Scott Angelle started his political career with humble beginnings.
Initially elected to the St. Martin Parish Police Jury, Angelle has worked his way into state politics and now is seeking to win the governorship.
The Breaux Bridge native is noted as the first parish president for St. Martin Parish, serving in 1999. Angelle later served under former governor and New Iberia native Kathleen Blanco as Secretary of the Department of National Resources. Angelle continued at that post under Gov. Bobby Jindal, served a short stint as interim lieutenant governor and was recently elected to the Louisiana Public Service Commission, where he serves as vice-chairman.
Angelle said his upbringing in St. Martin Parish has meant a lot to him over the years.
“I bring a little bit of my hometown and a little bit of Cajun country everywhere I go,” Angelle said. “I’m very proud of my heritage and don’t shy away from it. I’m very proud that the people from my area are bi-lingual. I appreciate the many contributions our area has made.”
Although Angelle isn’t fluent in Cajun French, he said he “knows enough to know when people are talking about me.”
If elected governor, Angelle said he wants to bring Louisiana’s tax and budget to the forefront of his administration. Fundamental flaws are present within Louisiana’s “fiscal house” that needs to be corrected. Angelle said the tax credit system as flawed, and said there is no procedure to monitor and regulate the ways that Louisiana invests in enterprises.
“Folks have studied this and said we have given money away where we’re not getting a return. I don’t view that any differently than a parish or city executing a contract for $1 million to get a road and then get half a million of a road,” he said.
Another issue near and dear to Angelle’s heart is the oil and gas industry. Angelle previously worked in petroleum land work, as well as risk management and strategic planning. The Port of Iberia, like all ports, has not been properly invested in by the state, he said.
“What’s happened in the state is our natural advantage with our infrastructure is beginning to erode. The state hasn’t spent near enough money to keep up with the infrastructure.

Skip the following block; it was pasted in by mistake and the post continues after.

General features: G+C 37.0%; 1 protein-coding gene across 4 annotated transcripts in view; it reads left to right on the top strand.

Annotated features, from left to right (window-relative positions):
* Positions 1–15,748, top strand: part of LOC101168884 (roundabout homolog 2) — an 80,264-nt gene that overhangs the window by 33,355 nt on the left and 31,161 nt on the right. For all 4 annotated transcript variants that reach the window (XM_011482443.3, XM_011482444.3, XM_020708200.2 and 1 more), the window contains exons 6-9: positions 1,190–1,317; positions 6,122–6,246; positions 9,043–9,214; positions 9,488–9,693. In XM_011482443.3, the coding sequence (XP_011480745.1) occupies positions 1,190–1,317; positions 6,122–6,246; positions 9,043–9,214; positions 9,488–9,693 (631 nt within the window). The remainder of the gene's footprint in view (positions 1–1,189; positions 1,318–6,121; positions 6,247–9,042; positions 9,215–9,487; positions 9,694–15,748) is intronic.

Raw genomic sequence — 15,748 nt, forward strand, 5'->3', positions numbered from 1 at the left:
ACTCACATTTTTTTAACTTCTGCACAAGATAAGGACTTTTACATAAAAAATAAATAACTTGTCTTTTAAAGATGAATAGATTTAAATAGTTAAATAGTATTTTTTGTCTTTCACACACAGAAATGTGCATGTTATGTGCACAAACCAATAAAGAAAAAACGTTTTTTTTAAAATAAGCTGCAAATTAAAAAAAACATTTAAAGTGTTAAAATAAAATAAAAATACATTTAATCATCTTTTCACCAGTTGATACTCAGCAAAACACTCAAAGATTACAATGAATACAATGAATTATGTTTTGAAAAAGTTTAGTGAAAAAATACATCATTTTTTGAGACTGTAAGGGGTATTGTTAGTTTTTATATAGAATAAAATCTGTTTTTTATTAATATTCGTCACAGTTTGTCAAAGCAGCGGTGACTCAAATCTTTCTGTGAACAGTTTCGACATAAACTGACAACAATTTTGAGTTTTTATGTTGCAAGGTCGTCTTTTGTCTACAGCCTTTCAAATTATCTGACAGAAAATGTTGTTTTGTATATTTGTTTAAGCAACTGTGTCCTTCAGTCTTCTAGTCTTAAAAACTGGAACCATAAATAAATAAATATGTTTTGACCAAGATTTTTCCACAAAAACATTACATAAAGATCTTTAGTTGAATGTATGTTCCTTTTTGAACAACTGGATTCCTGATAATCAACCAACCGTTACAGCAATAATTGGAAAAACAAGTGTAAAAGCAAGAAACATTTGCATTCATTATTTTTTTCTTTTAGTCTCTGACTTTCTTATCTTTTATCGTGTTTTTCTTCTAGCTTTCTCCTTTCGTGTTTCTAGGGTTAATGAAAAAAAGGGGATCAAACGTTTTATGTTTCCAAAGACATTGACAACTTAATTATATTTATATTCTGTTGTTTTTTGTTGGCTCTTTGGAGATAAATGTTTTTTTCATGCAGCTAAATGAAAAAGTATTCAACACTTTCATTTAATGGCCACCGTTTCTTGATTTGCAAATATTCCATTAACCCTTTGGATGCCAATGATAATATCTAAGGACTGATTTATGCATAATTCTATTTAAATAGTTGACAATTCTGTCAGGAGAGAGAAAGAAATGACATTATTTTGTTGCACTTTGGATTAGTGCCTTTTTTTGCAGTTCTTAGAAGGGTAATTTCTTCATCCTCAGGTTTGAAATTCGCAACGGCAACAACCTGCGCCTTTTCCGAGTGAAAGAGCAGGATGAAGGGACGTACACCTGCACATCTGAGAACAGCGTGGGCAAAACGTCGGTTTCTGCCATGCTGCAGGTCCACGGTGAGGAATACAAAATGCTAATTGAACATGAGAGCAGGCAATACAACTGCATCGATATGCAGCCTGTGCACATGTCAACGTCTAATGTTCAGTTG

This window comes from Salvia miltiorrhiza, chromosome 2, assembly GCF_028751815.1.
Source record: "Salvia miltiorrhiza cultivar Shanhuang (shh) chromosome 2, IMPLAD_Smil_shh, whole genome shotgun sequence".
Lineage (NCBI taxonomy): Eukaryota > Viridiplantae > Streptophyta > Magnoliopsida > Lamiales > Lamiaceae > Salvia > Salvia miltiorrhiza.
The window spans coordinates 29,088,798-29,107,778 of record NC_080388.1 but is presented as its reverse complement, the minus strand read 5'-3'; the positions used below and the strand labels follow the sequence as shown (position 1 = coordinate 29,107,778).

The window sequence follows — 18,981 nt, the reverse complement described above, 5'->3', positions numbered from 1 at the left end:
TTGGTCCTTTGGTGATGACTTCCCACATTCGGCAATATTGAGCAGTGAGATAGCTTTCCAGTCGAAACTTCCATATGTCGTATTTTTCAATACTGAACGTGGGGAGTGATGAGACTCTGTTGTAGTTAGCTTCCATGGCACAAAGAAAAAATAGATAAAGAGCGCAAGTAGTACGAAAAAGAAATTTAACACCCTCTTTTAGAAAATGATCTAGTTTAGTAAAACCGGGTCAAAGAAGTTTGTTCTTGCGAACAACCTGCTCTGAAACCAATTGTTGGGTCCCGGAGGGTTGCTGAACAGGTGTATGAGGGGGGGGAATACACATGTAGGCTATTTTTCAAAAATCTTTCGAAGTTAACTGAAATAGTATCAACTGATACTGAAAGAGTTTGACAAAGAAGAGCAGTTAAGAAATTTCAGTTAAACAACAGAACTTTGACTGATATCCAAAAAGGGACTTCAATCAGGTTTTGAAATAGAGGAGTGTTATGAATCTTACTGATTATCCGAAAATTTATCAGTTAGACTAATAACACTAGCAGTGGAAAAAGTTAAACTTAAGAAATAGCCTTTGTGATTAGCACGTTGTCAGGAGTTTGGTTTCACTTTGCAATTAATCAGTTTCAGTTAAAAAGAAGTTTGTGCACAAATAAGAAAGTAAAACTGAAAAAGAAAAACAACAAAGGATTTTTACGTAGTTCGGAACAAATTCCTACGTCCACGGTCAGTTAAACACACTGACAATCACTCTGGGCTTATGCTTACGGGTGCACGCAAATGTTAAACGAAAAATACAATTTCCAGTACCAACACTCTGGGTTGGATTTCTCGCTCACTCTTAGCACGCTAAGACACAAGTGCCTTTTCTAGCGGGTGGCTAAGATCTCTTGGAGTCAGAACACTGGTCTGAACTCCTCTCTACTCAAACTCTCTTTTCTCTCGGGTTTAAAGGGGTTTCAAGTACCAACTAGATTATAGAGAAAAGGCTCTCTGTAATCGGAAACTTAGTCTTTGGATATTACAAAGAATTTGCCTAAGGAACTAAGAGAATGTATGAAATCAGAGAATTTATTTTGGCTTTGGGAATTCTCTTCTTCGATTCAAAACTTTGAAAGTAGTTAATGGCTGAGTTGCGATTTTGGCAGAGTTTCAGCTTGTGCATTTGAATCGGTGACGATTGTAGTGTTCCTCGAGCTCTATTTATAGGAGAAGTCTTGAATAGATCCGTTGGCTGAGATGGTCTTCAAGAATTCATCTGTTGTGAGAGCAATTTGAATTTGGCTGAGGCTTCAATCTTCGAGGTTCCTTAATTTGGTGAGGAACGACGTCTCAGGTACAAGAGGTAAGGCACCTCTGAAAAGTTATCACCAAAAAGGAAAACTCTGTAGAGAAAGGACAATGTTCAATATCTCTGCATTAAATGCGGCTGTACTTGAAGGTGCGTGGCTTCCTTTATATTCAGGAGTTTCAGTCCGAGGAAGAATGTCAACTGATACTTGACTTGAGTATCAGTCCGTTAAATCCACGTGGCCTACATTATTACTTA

“No. 2 is as the offshore oil and gas industry have gone into deeper and deeper waters, it’s made it more challenging for our ports to be competitive and float out the kinds of things we fabricate here. We surely cannot lose that natural advantage that we have. In terms of the return we get on investing, it’s incredible what we get,” he said.
In terms of his campaign, Angelle said he is optimistic. Although he has a policy of not running negative campaigns, Angelle said he differentiated himself by his career and approach to government.
“I’d equate it (running for office) to farming. There are five steps to farming: plowing, planting, weeding, fertilizing and praying for rain. Four of those things I can control. After that, you pray for the right weather,” Angelle said.
When asked about the defining moment that made him decide to run for governor, Angelle didn’t point to a specific moment, but to how he was raised.
“I was raised in a family where my mom and dad said if you want to make a difference in your country or your church you had to get off the sidelines and you had to get in the playing field. You don’t have the right to complain about the plays being called if you were on the sidelines. Now, I think I can play quarterback,” he said.